The public takes a dim view of benefit fraud and tax evasion, with many thinking that exploiting “legal loopholes” is also wrong. Further, more people consider benefit fraud wronger than tax evasion. While the proportion who prioritise more spending on increasing the benefits for disabled people has risen, there is little support for more spending on benefits for the unemployed, perhaps because half of people think the unemployed could find a job if they wanted to. Only 16 per cent of those surveyed said they would back more spending on the unemployed.

Posted in Op-eds | Tagged | 15 Comments

Irish Liberal Democrats and LDV St Patrick’s Day fringe at York

Theresa May dealt a blow to Ireland in her Brexit white paper when she said she wanted in effect to leave the EU customs union, confirming Brexit poses a huge threat to frictionless cross-border trade on the island of Ireland, the mainstay of the Irish economy.

The Irish Ambassador to the UK, Daniel Mulhall said last month that comprehensive customs and border checks between Ireland and Northern Ireland are not remotely possible

Northern Ireland polled more europhilic than other regions in the UK before the election. Its Remain vote of 55.7 per cent was the third strongest in the country. Nationalists wanted the UK to remain in the EU, but unionists generally wanted to leave. Sinn Féin, the SDLP, the Ulster Unionists, Alliance and the Green Party wanted to stay. The Irish government also wanted a remain vote. The DUP, the TUV and the left-wing People before Profit party backed Brexit.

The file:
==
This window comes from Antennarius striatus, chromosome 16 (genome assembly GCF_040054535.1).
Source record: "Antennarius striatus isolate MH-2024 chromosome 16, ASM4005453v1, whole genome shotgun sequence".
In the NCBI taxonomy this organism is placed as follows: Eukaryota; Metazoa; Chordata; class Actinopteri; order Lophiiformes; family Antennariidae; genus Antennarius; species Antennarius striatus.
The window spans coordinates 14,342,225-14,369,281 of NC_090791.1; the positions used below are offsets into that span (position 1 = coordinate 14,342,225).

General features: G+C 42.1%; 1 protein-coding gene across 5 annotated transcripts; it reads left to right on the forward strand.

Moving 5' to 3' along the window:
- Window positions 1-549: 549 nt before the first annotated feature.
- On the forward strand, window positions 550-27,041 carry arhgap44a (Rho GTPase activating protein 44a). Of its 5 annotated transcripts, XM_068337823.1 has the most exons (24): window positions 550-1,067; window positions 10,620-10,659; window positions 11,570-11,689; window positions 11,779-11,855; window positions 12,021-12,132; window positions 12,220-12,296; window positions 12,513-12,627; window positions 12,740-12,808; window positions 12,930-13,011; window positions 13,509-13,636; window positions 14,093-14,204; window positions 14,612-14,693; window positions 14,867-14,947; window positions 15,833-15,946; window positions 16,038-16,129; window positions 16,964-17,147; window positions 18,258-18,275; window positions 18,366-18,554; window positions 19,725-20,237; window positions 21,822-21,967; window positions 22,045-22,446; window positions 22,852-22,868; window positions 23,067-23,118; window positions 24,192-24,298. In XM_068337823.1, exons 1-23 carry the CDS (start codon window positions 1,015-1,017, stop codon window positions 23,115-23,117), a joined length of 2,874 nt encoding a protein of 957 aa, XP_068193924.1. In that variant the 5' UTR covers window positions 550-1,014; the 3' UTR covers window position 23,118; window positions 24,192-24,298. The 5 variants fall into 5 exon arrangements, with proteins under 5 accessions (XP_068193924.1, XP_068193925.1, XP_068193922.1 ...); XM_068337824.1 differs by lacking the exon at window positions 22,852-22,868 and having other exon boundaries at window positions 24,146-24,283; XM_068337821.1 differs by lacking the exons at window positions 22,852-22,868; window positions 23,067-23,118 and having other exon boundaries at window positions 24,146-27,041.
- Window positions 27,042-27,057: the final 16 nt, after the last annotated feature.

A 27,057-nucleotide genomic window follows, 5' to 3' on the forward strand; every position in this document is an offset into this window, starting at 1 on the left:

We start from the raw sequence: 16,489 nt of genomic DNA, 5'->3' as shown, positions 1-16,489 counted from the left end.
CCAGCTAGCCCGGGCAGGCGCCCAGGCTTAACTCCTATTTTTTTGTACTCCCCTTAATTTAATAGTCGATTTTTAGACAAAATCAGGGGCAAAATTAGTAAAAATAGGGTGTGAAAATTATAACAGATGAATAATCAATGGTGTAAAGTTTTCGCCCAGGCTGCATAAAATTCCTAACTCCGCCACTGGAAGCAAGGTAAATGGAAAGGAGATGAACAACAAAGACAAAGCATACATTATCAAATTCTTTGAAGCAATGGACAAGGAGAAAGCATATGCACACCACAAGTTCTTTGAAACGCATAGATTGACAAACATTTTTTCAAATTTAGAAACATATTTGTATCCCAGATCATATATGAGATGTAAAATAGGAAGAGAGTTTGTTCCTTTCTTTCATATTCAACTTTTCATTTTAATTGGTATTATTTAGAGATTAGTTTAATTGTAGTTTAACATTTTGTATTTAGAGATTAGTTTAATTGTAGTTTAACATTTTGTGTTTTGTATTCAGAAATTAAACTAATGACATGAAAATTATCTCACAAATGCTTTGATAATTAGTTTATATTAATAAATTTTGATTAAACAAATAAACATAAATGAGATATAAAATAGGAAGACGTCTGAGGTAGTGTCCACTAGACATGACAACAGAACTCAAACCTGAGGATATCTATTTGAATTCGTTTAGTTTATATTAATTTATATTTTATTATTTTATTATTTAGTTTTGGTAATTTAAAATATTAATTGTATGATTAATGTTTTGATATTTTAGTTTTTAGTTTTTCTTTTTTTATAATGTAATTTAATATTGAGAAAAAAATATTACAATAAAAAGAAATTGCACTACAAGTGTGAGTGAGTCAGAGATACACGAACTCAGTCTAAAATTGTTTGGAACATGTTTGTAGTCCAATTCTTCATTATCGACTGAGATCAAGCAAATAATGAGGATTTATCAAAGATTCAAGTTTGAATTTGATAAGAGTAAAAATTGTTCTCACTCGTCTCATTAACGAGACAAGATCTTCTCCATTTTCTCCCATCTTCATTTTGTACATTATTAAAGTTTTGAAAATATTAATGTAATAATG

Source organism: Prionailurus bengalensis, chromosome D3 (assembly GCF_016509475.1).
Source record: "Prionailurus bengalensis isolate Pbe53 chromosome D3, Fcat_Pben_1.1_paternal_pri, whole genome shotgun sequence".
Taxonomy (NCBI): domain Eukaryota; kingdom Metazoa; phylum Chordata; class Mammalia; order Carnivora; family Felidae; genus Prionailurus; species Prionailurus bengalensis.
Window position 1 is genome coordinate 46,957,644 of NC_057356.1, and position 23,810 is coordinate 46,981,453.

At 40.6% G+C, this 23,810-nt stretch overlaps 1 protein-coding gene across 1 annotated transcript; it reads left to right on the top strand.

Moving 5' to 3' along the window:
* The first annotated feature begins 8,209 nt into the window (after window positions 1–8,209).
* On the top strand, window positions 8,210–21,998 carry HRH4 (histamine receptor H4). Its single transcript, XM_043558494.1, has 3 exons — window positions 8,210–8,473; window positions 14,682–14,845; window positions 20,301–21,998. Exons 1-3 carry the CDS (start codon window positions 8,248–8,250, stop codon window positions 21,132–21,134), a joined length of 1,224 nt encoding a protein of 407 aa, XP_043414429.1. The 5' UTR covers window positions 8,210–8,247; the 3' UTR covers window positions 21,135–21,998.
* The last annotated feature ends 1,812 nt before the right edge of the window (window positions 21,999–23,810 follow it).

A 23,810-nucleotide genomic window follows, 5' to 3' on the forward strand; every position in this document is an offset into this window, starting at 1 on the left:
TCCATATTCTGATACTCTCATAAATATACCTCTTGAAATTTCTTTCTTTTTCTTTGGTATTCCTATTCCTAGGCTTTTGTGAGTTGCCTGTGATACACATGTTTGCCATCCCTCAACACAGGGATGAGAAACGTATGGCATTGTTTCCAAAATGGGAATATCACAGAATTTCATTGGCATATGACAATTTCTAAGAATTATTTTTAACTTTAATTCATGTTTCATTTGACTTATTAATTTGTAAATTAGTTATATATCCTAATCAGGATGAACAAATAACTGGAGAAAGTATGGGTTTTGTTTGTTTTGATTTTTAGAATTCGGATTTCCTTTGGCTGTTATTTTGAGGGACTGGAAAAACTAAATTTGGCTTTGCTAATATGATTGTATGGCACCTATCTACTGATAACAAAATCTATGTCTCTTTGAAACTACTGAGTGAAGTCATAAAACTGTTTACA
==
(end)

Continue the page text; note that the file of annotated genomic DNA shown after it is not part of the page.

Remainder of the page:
As Sinn Fein and the DUP jostle for position in a new power sharing agreement at Stormont the Brexit divide has come to the fore. If the parties are unable to agree an accommodation, we may yet see a return to direct rule of the province from Westminster.

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UK-Irish post Brexit relations

Malta assumes the presidency of the EU at the start of 2017. Maltese Prime Minister Joseph Muscat, in setting out his priorities, has said the ‘Irish Border’ Issue must be settled before Brexit talks can begin in earnest, injecting some urgency given that talks are expected  to get underway in April next year.

Helpfully, the House of Lords EU select committee published a report this week titled Brexit: UK-Irish Relations. The report notes the special ties between the UK and Ireland and the friendship that has developed as the Northern Ireland peace process has advanced. Also noting that Ireland’s common membership of the EU has been one of the foundations of this close relationship.

The report draws attention to: the serious economic implications of Brexit for Ireland, North and South; the consequences for the Irish land border of potential restrictions to the free movement of goods and people; the
implications for the Common Travel Area (CTA) and for the special status of UK and Irish citizens in each other’s countries, including the right of people born in Northern Ireland to Irish (and therefore EU) citizenship; the potential impact on political stability in Northern Ireland; and the challenge to the
institutional structure for North-South cooperation on the island of Ireland, and East-West relations between the UK and Ireland, established under the Belfast/Good Friday Agreement.